Food for Thought

Progressives finally may be waking from their slumber. The presence in the White House of a supposedly liberal Democrat and comfortable majorities in both houses on Congress seemed to blunt their anger, with only a small minority pushing hard for real reform of our healthcare system.

Enter John Mackey. The Whole Foods CEO ignited a fire under progressive feet with a libertarian op-ed in the Wall Street Journal blasting public involvement in the healthcare system and calling for an expansion of the healthcare market.

That led to a boycott of the natural foods supermarket and protests in many cities.

At first, I thought the protests were unlikely to have much effect, unlikely to shift the debate much. In fact, there was the very real possibility that they could backfire. And they remain small, having little effect on Whole Foods or its CEO.

But Mackey’s comments have energized the left — or at least that portion committed to healthcare reform and the labor movement.

Here is what Mackey had to say in that Wall Street Journal piece:

“Many promoters of health-care reform believe that people have an intrinsic ethical right to health care — to equal access to doctors, medicines and hospitals. While all of us empathize with those who are sick, how can we say that all people have more of an intrinsic right to health care than they have to food or shelter?

“Health care is a service that we all need, but just like food and shelter it is best provided through voluntary and mutually beneficial market exchanges. A careful reading of both the Declaration of Independence and the Constitution will not reveal any intrinsic right to health care, food or shelter. That’s because there isn’t any. This ‘right’ has never existed in America.”

That’s a terrible misreading of the founding documents that ignores our national history. Rights like free speech, for instance, have evolved over time: The US Supreme Court, for instance, didn’t extend First Amendment protections to include state and local governments until the 20th century and has remained ambivalent about our right to free speech during wartime. The right to privacy also has evolved.

The lack of any reference to health care, food or shelter in the Constitution or Declaration does not mean those rights should not exist.

That’s something that President Franklin Delano Roosevelt understood very well. As World War II was winding down, Franklin Delano Roosevelt unveiled a new “Economic Bill of Rights” that included the rights to work and shelter, enough wages “to provide adequate food and clothing and recreation,” adequate medical care and education.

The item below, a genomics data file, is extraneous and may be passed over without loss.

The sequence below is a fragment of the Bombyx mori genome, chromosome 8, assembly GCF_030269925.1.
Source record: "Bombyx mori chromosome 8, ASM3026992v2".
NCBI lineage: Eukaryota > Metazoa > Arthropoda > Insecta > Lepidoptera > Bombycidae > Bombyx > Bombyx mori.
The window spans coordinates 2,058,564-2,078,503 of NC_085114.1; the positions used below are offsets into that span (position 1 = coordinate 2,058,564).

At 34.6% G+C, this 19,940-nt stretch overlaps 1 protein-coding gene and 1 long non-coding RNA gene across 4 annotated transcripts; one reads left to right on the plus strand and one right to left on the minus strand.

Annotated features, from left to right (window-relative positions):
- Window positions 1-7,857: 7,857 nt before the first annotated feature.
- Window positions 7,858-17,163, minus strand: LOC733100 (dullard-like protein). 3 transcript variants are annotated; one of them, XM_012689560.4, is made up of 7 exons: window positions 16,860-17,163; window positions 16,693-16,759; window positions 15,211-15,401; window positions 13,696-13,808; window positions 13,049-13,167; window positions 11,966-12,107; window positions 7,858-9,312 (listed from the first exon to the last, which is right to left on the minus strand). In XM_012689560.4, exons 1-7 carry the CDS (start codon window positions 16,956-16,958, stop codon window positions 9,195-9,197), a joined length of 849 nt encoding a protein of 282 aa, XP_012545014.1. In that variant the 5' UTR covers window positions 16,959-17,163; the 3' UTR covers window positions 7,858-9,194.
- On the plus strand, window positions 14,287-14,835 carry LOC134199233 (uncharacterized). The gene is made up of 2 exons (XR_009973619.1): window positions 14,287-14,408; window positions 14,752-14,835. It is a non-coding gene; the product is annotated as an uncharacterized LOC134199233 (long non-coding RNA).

Roosevelt said “these rights spell security” and would help move the nation toward “new goals of human happiness and well-being.”

Roosevelt, basically, was saying was that there are some things in life that are too important to be left to the market. The markets for food and shelter have massive flaws, with millions left hungry and homeless and food prices outpacing inflation.

The market for health care is equally flawed with profit, and not care, dictating too many decisions.

That’s why I believe we need a single-payer healthcare system, one in which the federal government — or some independent agency created by the feds — acts as funder of all care, with doctors and hospitals remaining independent. Care would be up to medical personnel without interference from insurance companies.

I won’t pretend that such a change won’t have its difficulties — but the reorganization of the system would be an improvement on what we currently deal with. Critics of reform raise the specter of tax hikes and rationing, but we’re already paying through the nose and having our care rationed — but instead of a rationing by triage, with decisions made based on effectiveness and need, the insurance companies base their decisions on profit and profit alone.

That message has not been getting through — or hadn’t, until Mackey wrote his op-ed, which also blamed the victim in our healthcare fiasco. He wrote that “many of our health-care problems are self-inflicted,” blaming the rising costs on obesity and diseases that he says “are mostly preventable through proper diet, exercise, not smoking, minimal alcohol consumption and other healthy lifestyle choices.” Making better lifestyle choices would help stem rising prices, he says.

There is nothing wrong with better choices, but the issue here isn’t McDonald’s hamburgers and Krispy Kreme doughnuts. It’s access and cost and it is offensive to say that the people who are forced to use emergency rooms for primary care have brought it on themselves.

“John Mackey is the Marie Antoinette of our age,” said Laurie Wen, a member of Private Health Insurance Must Go! Coalition that protested at a New York Whole Foods store last month. She was quoted on the Web site for Single Payer Action. “He’s basically saying, ‘No health care. Let them eat organic vegetables.’ It’s scandalous that a rich man with great health care is blaming those who don’t have it. We can’t continue this inequitable system — we need what every other industrialized country in the world has — a national system that guarantees health care to everyone.”

I’m hoping that Mackey’s op-ed is the spark the reform movement needs.

Hank Kalet is an editor with The Princeton Packet newspaper chain. E-mail; blog,

From The Progressive Populist, October 1, 2009

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